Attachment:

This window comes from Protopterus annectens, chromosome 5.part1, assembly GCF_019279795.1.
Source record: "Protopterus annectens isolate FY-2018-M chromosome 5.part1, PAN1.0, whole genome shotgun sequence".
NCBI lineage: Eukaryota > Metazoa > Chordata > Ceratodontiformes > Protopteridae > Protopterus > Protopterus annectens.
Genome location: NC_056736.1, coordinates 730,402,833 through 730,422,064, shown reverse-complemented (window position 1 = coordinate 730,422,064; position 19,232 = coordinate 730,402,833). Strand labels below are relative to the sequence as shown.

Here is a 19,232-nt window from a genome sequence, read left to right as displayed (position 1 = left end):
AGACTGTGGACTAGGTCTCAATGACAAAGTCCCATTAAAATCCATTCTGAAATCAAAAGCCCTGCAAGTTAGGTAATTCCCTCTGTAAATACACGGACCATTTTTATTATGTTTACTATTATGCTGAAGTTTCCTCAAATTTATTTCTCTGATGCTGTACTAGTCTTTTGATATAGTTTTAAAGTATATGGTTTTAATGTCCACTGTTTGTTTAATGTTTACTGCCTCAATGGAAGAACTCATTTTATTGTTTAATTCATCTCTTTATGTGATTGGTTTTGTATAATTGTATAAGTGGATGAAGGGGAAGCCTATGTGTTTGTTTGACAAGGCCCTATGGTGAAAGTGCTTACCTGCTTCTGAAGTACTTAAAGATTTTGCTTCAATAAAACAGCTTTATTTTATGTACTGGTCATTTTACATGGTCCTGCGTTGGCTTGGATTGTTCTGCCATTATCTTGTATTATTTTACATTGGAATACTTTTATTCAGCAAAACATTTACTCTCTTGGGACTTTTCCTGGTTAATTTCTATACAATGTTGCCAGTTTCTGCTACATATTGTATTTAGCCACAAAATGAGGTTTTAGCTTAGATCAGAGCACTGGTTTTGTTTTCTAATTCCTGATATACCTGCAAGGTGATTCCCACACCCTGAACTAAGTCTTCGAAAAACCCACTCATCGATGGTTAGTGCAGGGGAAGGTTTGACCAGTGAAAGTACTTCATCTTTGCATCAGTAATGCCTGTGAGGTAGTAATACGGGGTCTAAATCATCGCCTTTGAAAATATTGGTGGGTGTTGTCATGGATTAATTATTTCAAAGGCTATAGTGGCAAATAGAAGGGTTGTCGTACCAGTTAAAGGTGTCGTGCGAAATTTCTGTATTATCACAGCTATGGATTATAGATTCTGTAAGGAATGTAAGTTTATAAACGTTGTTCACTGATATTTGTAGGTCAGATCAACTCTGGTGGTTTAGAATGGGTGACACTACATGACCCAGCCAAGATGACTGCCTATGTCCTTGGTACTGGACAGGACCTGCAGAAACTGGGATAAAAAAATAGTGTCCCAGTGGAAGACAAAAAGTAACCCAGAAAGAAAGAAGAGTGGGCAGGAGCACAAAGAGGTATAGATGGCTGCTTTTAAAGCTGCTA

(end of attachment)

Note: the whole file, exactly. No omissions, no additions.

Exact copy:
This window comes from Protopterus annectens, chromosome 5.part1, assembly GCF_019279795.1.
Source record: "Protopterus annectens isolate FY-2018-M chromosome 5.part1, PAN1.0, whole genome shotgun sequence".
NCBI lineage: Eukaryota > Metazoa > Chordata > Ceratodontiformes > Protopteridae > Protopterus > Protopterus annectens.
Genome location: NC_056736.1, coordinates 730,402,833 through 730,422,064, shown reverse-complemented (window position 1 = coordinate 730,422,064; position 19,232 = coordinate 730,402,833). Strand labels below are relative to the sequence as shown.

Here is a 19,232-nt window from a genome sequence, read left to right as displayed (position 1 = left end):
AGACTGTGGACTAGGTCTCAATGACAAAGTCCCATTAAAATCCATTCTGAAATCAAAAGCCCTGCAAGTTAGGTAATTCCCTCTGTAAATACACGGACCATTTTTATTATGTTTACTATTATGCTGAAGTTTCCTCAAATTTATTTCTCTGATGCTGTACTAGTCTTTTGATATAGTTTTAAAGTATATGGTTTTAATGTCCACTGTTTGTTTAATGTTTACTGCCTCAATGGAAGAACTCATTTTATTGTTTAATTCATCTCTTTATGTGATTGGTTTTGTATAATTGTATAAGTGGATGAAGGGGAAGCCTATGTGTTTGTTTGACAAGGCCCTATGGTGAAAGTGCTTACCTGCTTCTGAAGTACTTAAAGATTTTGCTTCAATAAAACAGCTTTATTTTATGTACTGGTCATTTTACATGGTCCTGCGTTGGCTTGGATTGTTCTGCCATTATCTTGTATTATTTTACATTGGAATACTTTTATTCAGCAAAACATTTACTCTCTTGGGACTTTTCCTGGTTAATTTCTATACAATGTTGCCAGTTTCTGCTACATATTGTATTTAGCCACAAAATGAGGTTTTAGCTTAGATCAGAGCACTGGTTTTGTTTTCTAATTCCTGATATACCTGCAAGGTGATTCCCACACCCTGAACTAAGTCTTCGAAAAACCCACTCATCGATGGTTAGTGCAGGGGAAGGTTTGACCAGTGAAAGTACTTCATCTTTGCATCAGTAATGCCTGTGAGGTAGTAATACGGGGTCTAAATCATCGCCTTTGAAAATATTGGTGGGTGTTGTCATGGATTAATTATTTCAAAGGCTATAGTGGCAAATAGAAGGGTTGTCGTACCAGTTAAAGGTGTCGTGCGAAATTTCTGTATTATCACAGCTATGGATTATAGATTCTGTAAGGAATGTAAGTTTATAAACGTTGTTCACTGATATTTGTAGGTCAGATCAACTCTGGTGGTTTAGAATGGGTGACACTACATGACCCAGCCAAGATGACTGCCTATGTCCTTGGTACTGGACAGGACCTGCAGAAACTGGGATAAAAAAATAGTGTCCCAGTGGAAGACAAAAAGTAACCCAGAAAGAAAGAAGAGTGGGCAGGAGCACAAAGAGGTATAGATGGCTGCTTTTAAAGCTGCTA